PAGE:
Tuesday, September 4, 2012

First Day of School

I had a GREAT day today.

It was our first day of the 2012-2013 school year.  Why did it go so well?  Did I luck out with a great group of kids?  Well, I told them that was why, but I know from last year's teachers that as always, I have a mixed bag of personalities and abilities.  Was it because I was so well rested after a long summer?  Nope, I had my usual nightmares the night before school (This one featured the kids completely ignoring me and hiding to avoid working).  Was it because of the caffeine?  Well, yes it was partly because of the caffeine.  But mainly the reason my day went so well was...PLANNING. 

*I plan my first day of school starting the last week of school the previous year. 

*The way I pack textbooks (or rather, the way I enlist students to put away their own textbooks) is designed to facilitate easy distribution for the next year.

*I have a carefully designed back to school to do list (free to download if you're interested) that helps me stay on track in terms of time and task (for example, instead of daily trips to the laminator the week before school, I have a list of everything to do at once in July).  I aim to be "ready to start" the week before the kids arrive, and keep the "It would be nice if I could..." tasks for that week.  That way I feel very relaxed and ready well in advance.

*I learn names early through repetition and practice.  I must write each child's name 17 times before they walk in my room, on folders and journals and workbooks and bulletin board pieces.  So even though I can't put a name with a face for every kid, at least if someone says, "Is Johnny in your room?"  I already know.  And it makes learning names a lot easier (I could identify every child within the first hour today when I asked them to cover their tags and quiz me; a new personal best!)

*I have a system for "surprise students" that are switched to my room, or who moved to this city over the summer, so that although I have to write their name on everything, everything they need is accounted for.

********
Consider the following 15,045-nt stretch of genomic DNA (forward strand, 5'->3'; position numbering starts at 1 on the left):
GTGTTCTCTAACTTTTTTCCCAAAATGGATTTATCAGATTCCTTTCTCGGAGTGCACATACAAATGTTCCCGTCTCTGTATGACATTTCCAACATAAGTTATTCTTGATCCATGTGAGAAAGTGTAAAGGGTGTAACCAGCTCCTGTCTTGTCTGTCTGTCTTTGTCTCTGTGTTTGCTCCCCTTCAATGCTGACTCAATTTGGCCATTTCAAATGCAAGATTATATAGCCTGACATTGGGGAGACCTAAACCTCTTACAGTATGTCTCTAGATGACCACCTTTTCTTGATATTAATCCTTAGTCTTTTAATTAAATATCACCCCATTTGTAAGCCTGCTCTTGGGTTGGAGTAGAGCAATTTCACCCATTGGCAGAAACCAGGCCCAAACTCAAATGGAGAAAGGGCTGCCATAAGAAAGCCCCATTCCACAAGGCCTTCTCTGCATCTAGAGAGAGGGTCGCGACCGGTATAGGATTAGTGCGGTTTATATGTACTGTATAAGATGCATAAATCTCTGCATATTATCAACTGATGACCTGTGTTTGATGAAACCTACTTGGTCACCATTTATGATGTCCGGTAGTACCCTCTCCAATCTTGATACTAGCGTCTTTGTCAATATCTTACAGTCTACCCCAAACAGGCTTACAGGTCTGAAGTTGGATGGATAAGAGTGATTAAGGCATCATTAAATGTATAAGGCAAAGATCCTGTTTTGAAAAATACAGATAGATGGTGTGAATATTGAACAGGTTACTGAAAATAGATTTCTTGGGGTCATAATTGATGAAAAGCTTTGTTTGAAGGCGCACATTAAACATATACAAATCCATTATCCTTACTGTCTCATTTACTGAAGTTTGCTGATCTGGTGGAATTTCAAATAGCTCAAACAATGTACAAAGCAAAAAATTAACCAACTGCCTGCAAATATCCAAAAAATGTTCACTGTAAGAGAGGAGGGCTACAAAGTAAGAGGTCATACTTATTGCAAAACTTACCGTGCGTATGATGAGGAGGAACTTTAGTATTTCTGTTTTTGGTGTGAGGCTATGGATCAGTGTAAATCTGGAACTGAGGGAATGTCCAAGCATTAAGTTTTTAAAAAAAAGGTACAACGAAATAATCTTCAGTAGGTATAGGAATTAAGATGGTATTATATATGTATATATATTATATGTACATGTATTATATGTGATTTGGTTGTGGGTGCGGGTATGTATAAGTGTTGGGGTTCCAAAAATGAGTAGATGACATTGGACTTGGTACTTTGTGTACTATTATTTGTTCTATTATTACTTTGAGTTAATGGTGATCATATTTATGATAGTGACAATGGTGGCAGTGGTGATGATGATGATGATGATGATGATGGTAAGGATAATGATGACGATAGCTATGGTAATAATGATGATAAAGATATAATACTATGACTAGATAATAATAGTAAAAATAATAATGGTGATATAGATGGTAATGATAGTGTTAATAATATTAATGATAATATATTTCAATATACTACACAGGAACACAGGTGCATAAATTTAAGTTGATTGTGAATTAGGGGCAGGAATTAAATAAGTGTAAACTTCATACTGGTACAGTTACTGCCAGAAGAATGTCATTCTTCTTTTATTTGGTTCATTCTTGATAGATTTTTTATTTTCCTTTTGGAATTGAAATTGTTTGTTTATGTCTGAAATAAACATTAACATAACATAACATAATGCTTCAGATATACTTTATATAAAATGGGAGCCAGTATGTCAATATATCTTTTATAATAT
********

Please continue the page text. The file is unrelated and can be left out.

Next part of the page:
*I carefully plan the day's flow, and change it according to cues from my students.  Of course we do this every day, but it's never more critical than the first day.  The children aren't the only ones who need to make a good first impression.  I need to come across as organized, calm, good at explaining things (in this case routines), fun, but not TOO fun, interested, nurturing, but not babying, smart, but not unapproachable, authoritative but not terrifying, and so on.  I keep a list of things that MUST be discussed and done on the first day, and check it off whenever I have a spare moment, but I keep in mind that the rest can be done later in the week.  The important thing is to balance me informing, with kids demonstrating what they remember/can do, with movement to different parts of the room.

*I decorate.  It makes me feel happy to be in my classroom.

*I use a lot of "us."  For example, "Think of 2 to 5 rules you had last year that you want us to have this year."  The way this directive is phrased is a little Jedi mind trick.  "You WANT rules and structure."  "Yes, here are rules WE WANT, teacher..."

*Of course, I have my own set of expectations about why we have rules and what those rules need to be already firmly in mind, so as the week goes on, their list gets tweaked.  I'm open to change, but I always keep my goals of safety and learning at the forefront.  That's what helps me decide what I need to make sure to tell them about that first day and week as well. 

*I drop in little tidbits about myself, but only in the context of learning about THEM.  Our school does Morning Meeting, so I have a pretty widely used "Find someone in the room who..." type paper, and in passing mention "I have 2 cats too.  I don't really have a favorite color either, since I love all fall colors the best," and so on.  I figure they'll hear my voice enough the first day because they are so dependent on me in their brand new surroundings; they don't need to hear my bio too (yet they need to START to get to know me too, in order to make a connection they care about). 

*NEW* I ended the day in an uplifting way.  This is not something I'm always good about doing...I tend to be rushed at the end of the day.  But this time I ended the day with a 1 minute whole class activity.  After everyone packed up, we met back in our Morning Meeting area, and I asked everyone to think about ONE word about today.  "Put your finger on your nose when you've thought of one.  Ready?  Because we're all going to say it at the same time (waits a few more moments until most kids signal they are ready...) 3, 2, 1"  "ALLSHOUTATONCE!"  The kids left on a high, feeling part of a new group, having heard lots of loud, mostly positive words, right before walking out the door.  I look forward to tomorrow being a place the kids are happy to come back to.  I'm looking forward to it.  Back to a routine, back to making a difference.  If only I had more hours in the day...


1 comment :

  1. I love that last idea Amber! What a great way to end the day with a new class. I've been off of teaching for a few years now with my 3 year old and will be heading back in September. Starting to think about all that teaching stuff again - glad I found your blog. We have very similar teaching styles and you've got such great ideas. Best, Sue

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